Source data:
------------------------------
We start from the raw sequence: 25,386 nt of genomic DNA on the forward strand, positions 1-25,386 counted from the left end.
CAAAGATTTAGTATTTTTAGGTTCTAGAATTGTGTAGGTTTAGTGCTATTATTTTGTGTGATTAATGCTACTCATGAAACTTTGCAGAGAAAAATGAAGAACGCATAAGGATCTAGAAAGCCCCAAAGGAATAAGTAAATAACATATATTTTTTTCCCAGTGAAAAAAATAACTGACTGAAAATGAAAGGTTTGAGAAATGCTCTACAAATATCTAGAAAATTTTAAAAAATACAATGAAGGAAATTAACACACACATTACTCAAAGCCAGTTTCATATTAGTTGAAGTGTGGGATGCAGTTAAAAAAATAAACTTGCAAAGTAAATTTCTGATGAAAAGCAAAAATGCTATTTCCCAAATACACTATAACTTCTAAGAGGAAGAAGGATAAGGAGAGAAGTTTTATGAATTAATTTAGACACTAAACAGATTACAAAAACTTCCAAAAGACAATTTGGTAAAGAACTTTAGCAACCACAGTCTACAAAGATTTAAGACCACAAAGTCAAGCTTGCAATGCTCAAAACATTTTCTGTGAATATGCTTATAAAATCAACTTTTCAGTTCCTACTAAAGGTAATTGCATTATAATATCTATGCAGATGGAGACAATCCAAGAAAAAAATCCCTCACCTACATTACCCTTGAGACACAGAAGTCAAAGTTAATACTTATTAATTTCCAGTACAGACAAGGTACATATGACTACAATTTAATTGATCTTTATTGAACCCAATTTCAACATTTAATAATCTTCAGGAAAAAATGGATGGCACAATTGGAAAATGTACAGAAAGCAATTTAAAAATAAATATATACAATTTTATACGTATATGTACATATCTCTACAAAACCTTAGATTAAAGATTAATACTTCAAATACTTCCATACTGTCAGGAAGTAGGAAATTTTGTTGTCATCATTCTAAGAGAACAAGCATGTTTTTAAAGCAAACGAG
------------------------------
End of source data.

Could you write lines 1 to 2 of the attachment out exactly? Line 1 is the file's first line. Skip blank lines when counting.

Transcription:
We start from the raw sequence: 25,386 nt of genomic DNA on the forward strand, positions 1-25,386 counted from the left end.
CAAAGATTTAGTATTTTTAGGTTCTAGAATTGTGTAGGTTTAGTGCTATTATTTTGTGTGATTAATGCTACTCATGAAACTTTGCAGAGAAAAATGAAGAACGCATAAGGATCTAGAAAGCCCCAAAGGAATAAGTAAATAACATATATTTTTTTCCCAGTGAAAAAAATAACTGACTGAAAATGAAAGGTTTGAGAAATGCTCTACAAATATCTAGAAAATTTTAAAAAATACAATGAAGGAAATTAACACACACATTACTCAAAGCCAGTTTCATATTAGTTGAAGTGTGGGATGCAGTTAAAAAAATAAACTTGCAAAGTAAATTTCTGATGAAAAGCAAAAATGCTATTTCCCAAATACACTATAACTTCTAAGAGGAAGAAGGATAAGGAGAGAAGTTTTATGAATTAATTTAGACACTAAACAGATTACAAAAACTTCCAAAAGACAATTTGGTAAAGAACTTTAGCAACCACAGTCTACAAAGATTTAAGACCACAAAGTCAAGCTTGCAATGCTCAAAACATTTTCTGTGAATATGCTTATAAAATCAACTTTTCAGTTCCTACTAAAGGTAATTGCATTATAATATCTATGCAGATGGAGACAATCCAAGAAAAAAATCCCTCACCTACATTACCCTTGAGACACAGAAGTCAAAGTTAATACTTATTAATTTCCAGTACAGACAAGGTACATATGACTACAATTTAATTGATCTTTATTGAACCCAATTTCAACATTTAATAATCTTCAGGAAAAAATGGATGGCACAATTGGAAAATGTACAGAAAGCAATTTAAAAATAAATATATACAATTTTATACGTATATGTACATATCTCTACAAAACCTTAGATTAAAGATTAATACTTCAAATACTTCCATACTGTCAGGAAGTAGGAAATTTTGTTGTCATCATTCTAAGAGAACAAGCATGTTTTTAAAGCAAACGAG